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2 South African Explorers Make History In New York Harbor

NEW YORK (CBSNewYork) — It was a historic day in New York Harbor for a pair of trans-Atlantic adventurers.

As CBS 2’s Vanessa Murdock reported, two South African natives have become the first crew ever to row from mainland Africa to mainland North America.

With Lady Liberty as their witness, pioneering explorers Riaan Manser and Vasti Geldenhuys crossed the finish line, completing their trans-Atlantic rowing adventure with a long hug and tears.

Docking at the 79th Street Boat Basin, the couple had reason to celebrate, 1010 WINS’ Derricke Dennis reported.

“We’re so happy! Yea, we finished!” Geldenhuys said.

2 South African Explorers Make History In New York Harbor

rowing 2 South African Explorers Make History In New York Harbor
Derricke Dennis reports

CBS 2 followed Manser and Geldenhuys on the final leg of their journey into New York Harbor.

“(Do you want water?) No we’ll get all those luxuries when we finish,” said Manser

There were no luxuries at sea — no toilet, no running water, no support boat. They ate freeze dried food and the freshest fish you can imagine.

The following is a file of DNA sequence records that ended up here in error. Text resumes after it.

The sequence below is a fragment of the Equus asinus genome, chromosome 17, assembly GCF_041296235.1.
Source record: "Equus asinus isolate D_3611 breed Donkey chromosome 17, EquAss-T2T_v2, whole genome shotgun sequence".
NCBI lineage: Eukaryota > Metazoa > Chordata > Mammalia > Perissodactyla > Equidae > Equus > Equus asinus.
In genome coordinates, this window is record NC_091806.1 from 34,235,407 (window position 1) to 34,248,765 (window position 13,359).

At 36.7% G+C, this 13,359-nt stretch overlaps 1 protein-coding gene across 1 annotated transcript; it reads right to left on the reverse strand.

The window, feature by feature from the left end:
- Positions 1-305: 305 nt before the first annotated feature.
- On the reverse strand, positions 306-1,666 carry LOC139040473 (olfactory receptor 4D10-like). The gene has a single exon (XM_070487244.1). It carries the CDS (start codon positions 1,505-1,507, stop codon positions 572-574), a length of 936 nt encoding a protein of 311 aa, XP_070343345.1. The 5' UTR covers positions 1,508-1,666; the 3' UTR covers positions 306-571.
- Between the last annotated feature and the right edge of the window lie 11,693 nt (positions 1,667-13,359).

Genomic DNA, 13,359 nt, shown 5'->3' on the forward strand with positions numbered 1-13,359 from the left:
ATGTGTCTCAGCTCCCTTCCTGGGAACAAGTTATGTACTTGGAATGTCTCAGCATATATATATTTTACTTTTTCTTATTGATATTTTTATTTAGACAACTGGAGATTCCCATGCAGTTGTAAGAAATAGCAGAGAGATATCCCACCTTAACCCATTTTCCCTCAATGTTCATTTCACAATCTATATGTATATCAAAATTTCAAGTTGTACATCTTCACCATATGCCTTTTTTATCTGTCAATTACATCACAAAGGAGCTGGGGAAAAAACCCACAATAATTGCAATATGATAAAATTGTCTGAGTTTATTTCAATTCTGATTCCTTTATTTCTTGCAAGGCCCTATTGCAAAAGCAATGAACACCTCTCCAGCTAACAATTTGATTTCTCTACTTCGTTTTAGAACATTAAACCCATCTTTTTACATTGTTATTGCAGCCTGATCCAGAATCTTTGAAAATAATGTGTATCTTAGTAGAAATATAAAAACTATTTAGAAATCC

“We caught it and ate it 10 minutes later,” said Manser.

The vessel was a custom made 23-foot-long row boat. Their trip was more than 6,500 miles and at times overwhelming currents forced them backward, Murdock reported.

The couple tracked their entire journey using GPS. A map showed pinpoints from their start in Morocco, and stops in the Bahamas and Miami, Fla. before reaching the finish line in New York Harbor.

At one point, Manser fell overboard while taking photos.

“I couldn’t turn the boat around and I couldn’t stop the boat. But what saved him was the fishing line. He grabbed onto the fishing line that was behind the boat and I reeled him in,” Geldenhuys recalled.

At times swells towered over them at 25-feet-high.

“The boat was thrown. I was thrown out of the boat, Vasti got stuck underneath,” Manser said.

The pair lost everything on the deck, but when the boat righted, “she was still sitting in her seat, eh,” Manser said. “That was probably the closest call we came to the sea deciding for us.”

But they survived, rowing for 153 days.

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